He [Gandhi] strenuously protested against the proposal to import indentured Indians into the Transvaal, particularly if their contracts included a repatriation clause. He referred to the proposed scheme as slave labour. But his major con­cern was evidently the belief that the Indian “problem is complicated enough without their presence,” and that hostility to Indian traders would be fed by a vast influx of Indian workers. That his concern was for the future of the mer­chants, and not the “slave-labourers” per se, is obvious in that he offered sincere congratulations on the decision to import Chinese instead of Indian workers. In 1906 he actually recommended to the Colonial Secretary that Natal merchants be allowed to bypass the Immigration Restriction Act and import Indian clerks and domestics on the understanding that they must leave the colony at the end of the service with their masters. This was an attempt to break what was described as the “monopoly” created by local Indian clerks and domestics, and cannot be described in any other way than an indenture scheme complete with below market wage rates and a repatriation clause.

His views on Indian immigration were also exacerbated by another bizarre concern of his paranoid prejudice against black people, “Let us have a few of our best men to teach us, to bring the highest ideals with them, to advise and shepherd us, and to minister to our spiritual needs, that we may not sink to the level of the aboriginal natives, but rise to be, in every sense, worthy citizens of the Empire.”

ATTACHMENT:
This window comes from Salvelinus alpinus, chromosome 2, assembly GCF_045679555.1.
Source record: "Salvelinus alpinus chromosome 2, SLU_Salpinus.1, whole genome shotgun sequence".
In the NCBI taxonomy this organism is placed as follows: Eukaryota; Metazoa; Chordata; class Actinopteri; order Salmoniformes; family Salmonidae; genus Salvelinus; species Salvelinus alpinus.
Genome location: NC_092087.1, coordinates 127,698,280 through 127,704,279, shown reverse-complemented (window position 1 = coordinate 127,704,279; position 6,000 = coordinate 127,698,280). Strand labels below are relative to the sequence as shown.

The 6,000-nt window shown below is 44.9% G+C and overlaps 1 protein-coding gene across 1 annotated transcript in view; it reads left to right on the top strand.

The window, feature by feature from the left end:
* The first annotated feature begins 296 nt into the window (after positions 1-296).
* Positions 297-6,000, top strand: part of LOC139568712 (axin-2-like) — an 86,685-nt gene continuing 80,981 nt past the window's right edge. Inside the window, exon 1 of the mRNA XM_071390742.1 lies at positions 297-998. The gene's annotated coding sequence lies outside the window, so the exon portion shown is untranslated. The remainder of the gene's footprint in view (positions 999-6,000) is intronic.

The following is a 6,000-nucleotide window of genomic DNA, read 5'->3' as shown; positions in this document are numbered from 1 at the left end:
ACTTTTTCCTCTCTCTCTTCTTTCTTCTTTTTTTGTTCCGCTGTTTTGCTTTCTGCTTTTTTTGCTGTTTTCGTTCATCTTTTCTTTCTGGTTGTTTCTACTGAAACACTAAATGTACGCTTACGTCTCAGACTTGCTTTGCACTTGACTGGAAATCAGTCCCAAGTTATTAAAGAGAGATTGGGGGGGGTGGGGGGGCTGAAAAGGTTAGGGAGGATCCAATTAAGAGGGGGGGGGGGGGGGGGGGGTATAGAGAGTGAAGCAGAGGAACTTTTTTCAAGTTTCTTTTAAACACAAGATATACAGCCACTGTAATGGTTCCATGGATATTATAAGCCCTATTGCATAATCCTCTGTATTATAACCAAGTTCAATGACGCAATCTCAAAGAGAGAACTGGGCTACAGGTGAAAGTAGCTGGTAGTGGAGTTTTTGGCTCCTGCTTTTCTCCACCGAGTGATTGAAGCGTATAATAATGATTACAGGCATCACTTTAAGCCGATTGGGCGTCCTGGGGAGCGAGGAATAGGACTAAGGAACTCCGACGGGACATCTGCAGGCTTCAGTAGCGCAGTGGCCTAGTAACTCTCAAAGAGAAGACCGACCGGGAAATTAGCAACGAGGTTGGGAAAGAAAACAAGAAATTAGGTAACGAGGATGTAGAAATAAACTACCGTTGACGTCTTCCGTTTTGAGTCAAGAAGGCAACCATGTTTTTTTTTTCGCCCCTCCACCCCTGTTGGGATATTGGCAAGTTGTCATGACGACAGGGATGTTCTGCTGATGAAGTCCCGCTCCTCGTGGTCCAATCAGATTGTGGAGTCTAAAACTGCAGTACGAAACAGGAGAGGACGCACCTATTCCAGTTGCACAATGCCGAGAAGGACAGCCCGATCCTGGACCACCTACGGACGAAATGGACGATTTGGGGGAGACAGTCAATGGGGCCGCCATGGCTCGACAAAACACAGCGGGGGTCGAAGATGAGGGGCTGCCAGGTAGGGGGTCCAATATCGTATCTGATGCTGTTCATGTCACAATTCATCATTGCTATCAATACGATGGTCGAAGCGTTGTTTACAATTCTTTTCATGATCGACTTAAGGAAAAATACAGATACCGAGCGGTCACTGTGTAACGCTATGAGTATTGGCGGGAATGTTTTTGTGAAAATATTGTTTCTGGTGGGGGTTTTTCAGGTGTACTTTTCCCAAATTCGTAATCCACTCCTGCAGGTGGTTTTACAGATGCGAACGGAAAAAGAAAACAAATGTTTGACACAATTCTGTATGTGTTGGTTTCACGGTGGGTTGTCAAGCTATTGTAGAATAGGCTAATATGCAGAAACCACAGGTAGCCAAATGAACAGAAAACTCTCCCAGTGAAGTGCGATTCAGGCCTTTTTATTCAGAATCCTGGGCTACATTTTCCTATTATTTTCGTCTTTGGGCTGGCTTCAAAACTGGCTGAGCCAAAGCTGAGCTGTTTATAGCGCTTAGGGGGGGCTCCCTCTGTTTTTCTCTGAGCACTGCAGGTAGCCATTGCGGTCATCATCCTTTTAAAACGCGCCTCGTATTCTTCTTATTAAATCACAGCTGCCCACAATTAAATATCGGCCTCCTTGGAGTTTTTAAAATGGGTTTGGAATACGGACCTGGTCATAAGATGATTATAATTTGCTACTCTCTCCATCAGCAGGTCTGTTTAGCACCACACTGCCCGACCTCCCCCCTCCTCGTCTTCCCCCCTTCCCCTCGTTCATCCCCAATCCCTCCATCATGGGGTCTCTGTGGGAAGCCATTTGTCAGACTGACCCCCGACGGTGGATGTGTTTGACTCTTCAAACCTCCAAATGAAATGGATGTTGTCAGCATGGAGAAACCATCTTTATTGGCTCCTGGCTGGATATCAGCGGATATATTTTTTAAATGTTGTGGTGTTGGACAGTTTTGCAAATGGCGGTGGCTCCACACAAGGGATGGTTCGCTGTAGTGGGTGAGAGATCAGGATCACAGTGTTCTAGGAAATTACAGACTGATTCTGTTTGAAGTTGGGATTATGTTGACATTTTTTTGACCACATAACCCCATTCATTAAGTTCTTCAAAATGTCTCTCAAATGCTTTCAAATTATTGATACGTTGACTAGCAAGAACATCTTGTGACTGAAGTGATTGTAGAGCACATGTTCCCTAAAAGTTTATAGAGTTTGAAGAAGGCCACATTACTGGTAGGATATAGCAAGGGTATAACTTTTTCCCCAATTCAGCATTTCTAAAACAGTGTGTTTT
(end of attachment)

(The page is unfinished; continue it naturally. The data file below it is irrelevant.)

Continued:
Regarding work ethics, Gandhi held a low opinion of blacks, and even with time he never wavered on this issue, “It is one thing to register Natives who would not work, and whom it is very difficult to find out if they absent them­selves, but it is another thing and most insulting to expect decent, hard-working, and respectable Indians, whose only fault is that they work too much, to have themselves registered and carry with them registration badges” (CWMG 4, #152, p. 193). Commenting in an editorial on the Natal Municipal Corporation Bill, in the March 18, 1905, Indian Opinion Gandhi was not enthused with the term “uncivilized races” being used to denote not just blacks but also the Indians. Gandhi was vehemently against including Indians (even underclasses) with blacks: “Clause 200 makes provision for registration of persons belonging to uncivilized races (meaning the local blacks), resident and employed within the borough. One can understand the necessity for registration of Kaffirs who will not work; but why should registration be required for indentured Indians who have become free, and for their descendants about whom the general complaint is that they work too much?” (CWMG 4, #319, pp. 379-81 [my italics]).